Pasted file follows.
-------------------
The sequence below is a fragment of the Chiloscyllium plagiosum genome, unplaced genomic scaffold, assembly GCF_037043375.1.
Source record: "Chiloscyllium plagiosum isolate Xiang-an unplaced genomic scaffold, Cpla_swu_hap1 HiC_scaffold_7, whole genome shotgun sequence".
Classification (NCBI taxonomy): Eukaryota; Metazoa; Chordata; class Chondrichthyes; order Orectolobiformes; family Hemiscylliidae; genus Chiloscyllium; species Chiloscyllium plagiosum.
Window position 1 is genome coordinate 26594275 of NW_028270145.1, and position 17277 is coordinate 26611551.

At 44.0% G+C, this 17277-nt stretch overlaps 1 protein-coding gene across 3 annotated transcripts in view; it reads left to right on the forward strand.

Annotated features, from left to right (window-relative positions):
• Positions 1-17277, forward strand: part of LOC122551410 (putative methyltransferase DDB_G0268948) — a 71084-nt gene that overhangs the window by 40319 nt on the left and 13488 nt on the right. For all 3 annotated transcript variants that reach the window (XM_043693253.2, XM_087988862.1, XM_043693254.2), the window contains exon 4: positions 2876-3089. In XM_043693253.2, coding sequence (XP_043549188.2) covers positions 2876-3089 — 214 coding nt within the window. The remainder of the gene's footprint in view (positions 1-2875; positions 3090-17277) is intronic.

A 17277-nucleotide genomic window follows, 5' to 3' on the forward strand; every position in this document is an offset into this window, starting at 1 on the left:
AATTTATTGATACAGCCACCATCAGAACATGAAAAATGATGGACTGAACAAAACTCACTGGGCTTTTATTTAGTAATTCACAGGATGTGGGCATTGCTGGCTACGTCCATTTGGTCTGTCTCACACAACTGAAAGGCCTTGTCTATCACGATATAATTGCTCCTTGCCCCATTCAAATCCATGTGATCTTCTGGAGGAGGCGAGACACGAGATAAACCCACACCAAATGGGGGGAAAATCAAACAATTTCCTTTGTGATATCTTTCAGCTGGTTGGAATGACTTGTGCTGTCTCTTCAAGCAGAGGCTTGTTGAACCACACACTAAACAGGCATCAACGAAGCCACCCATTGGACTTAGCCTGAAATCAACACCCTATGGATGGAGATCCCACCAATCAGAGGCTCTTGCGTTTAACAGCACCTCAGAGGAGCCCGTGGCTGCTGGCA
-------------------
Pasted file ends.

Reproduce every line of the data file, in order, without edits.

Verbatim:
The sequence below is a fragment of the Chiloscyllium plagiosum genome, unplaced genomic scaffold, assembly GCF_037043375.1.
Source record: "Chiloscyllium plagiosum isolate Xiang-an unplaced genomic scaffold, Cpla_swu_hap1 HiC_scaffold_7, whole genome shotgun sequence".
Classification (NCBI taxonomy): Eukaryota; Metazoa; Chordata; class Chondrichthyes; order Orectolobiformes; family Hemiscylliidae; genus Chiloscyllium; species Chiloscyllium plagiosum.
Window position 1 is genome coordinate 26594275 of NW_028270145.1, and position 17277 is coordinate 26611551.

At 44.0% G+C, this 17277-nt stretch overlaps 1 protein-coding gene across 3 annotated transcripts in view; it reads left to right on the forward strand.

Annotated features, from left to right (window-relative positions):
• Positions 1-17277, forward strand: part of LOC122551410 (putative methyltransferase DDB_G0268948) — a 71084-nt gene that overhangs the window by 40319 nt on the left and 13488 nt on the right. For all 3 annotated transcript variants that reach the window (XM_043693253.2, XM_087988862.1, XM_043693254.2), the window contains exon 4: positions 2876-3089. In XM_043693253.2, coding sequence (XP_043549188.2) covers positions 2876-3089 — 214 coding nt within the window. The remainder of the gene's footprint in view (positions 1-2875; positions 3090-17277) is intronic.

A 17277-nucleotide genomic window follows, 5' to 3' on the forward strand; every position in this document is an offset into this window, starting at 1 on the left:
AATTTATTGATACAGCCACCATCAGAACATGAAAAATGATGGACTGAACAAAACTCACTGGGCTTTTATTTAGTAATTCACAGGATGTGGGCATTGCTGGCTACGTCCATTTGGTCTGTCTCACACAACTGAAAGGCCTTGTCTATCACGATATAATTGCTCCTTGCCCCATTCAAATCCATGTGATCTTCTGGAGGAGGCGAGACACGAGATAAACCCACACCAAATGGGGGGAAAATCAAACAATTTCCTTTGTGATATCTTTCAGCTGGTTGGAATGACTTGTGCTGTCTCTTCAAGCAGAGGCTTGTTGAACCACACACTAAACAGGCATCAACGAAGCCACCCATTGGACTTAGCCTGAAATCAACACCCTATGGATGGAGATCCCACCAATCAGAGGCTCTTGCGTTTAACAGCACCTCAGAGGAGCCCGTGGCTGCTGGCA